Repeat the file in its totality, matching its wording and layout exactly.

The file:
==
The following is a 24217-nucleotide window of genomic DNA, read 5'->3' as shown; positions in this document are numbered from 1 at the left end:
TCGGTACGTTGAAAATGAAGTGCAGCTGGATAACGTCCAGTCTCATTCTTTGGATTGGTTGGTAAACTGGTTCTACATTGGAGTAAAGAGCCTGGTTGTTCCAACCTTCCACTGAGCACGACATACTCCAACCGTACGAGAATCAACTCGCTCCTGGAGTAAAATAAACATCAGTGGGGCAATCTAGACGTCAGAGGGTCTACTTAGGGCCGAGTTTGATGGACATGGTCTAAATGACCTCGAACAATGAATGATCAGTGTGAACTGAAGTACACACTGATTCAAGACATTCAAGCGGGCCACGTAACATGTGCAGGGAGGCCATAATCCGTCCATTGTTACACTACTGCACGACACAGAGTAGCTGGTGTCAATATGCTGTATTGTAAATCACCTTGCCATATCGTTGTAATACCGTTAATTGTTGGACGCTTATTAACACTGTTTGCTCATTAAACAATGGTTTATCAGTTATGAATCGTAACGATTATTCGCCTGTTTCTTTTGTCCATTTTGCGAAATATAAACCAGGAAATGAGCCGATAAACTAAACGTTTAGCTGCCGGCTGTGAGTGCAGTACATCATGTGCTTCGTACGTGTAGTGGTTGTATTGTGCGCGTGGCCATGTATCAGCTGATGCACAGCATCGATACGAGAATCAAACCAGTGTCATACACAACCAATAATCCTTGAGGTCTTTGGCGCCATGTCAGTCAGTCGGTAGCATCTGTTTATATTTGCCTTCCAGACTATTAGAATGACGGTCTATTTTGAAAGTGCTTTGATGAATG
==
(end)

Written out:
The following is a 24217-nucleotide window of genomic DNA, read 5'->3' as shown; positions in this document are numbered from 1 at the left end:
TCGGTACGTTGAAAATGAAGTGCAGCTGGATAACGTCCAGTCTCATTCTTTGGATTGGTTGGTAAACTGGTTCTACATTGGAGTAAAGAGCCTGGTTGTTCCAACCTTCCACTGAGCACGACATACTCCAACCGTACGAGAATCAACTCGCTCCTGGAGTAAAATAAACATCAGTGGGGCAATCTAGACGTCAGAGGGTCTACTTAGGGCCGAGTTTGATGGACATGGTCTAAATGACCTCGAACAATGAATGATCAGTGTGAACTGAAGTACACACTGATTCAAGACATTCAAGCGGGCCACGTAACATGTGCAGGGAGGCCATAATCCGTCCATTGTTACACTACTGCACGACACAGAGTAGCTGGTGTCAATATGCTGTATTGTAAATCACCTTGCCATATCGTTGTAATACCGTTAATTGTTGGACGCTTATTAACACTGTTTGCTCATTAAACAATGGTTTATCAGTTATGAATCGTAACGATTATTCGCCTGTTTCTTTTGTCCATTTTGCGAAATATAAACCAGGAAATGAGCCGATAAACTAAACGTTTAGCTGCCGGCTGTGAGTGCAGTACATCATGTGCTTCGTACGTGTAGTGGTTGTATTGTGCGCGTGGCCATGTATCAGCTGATGCACAGCATCGATACGAGAATCAAACCAGTGTCATACACAACCAATAATCCTTGAGGTCTTTGGCGCCATGTCAGTCAGTCGGTAGCATCTGTTTATATTTGCCTTCCAGACTATTAGAATGACGGTCTATTTTGAAAGTGCTTTGATGAATG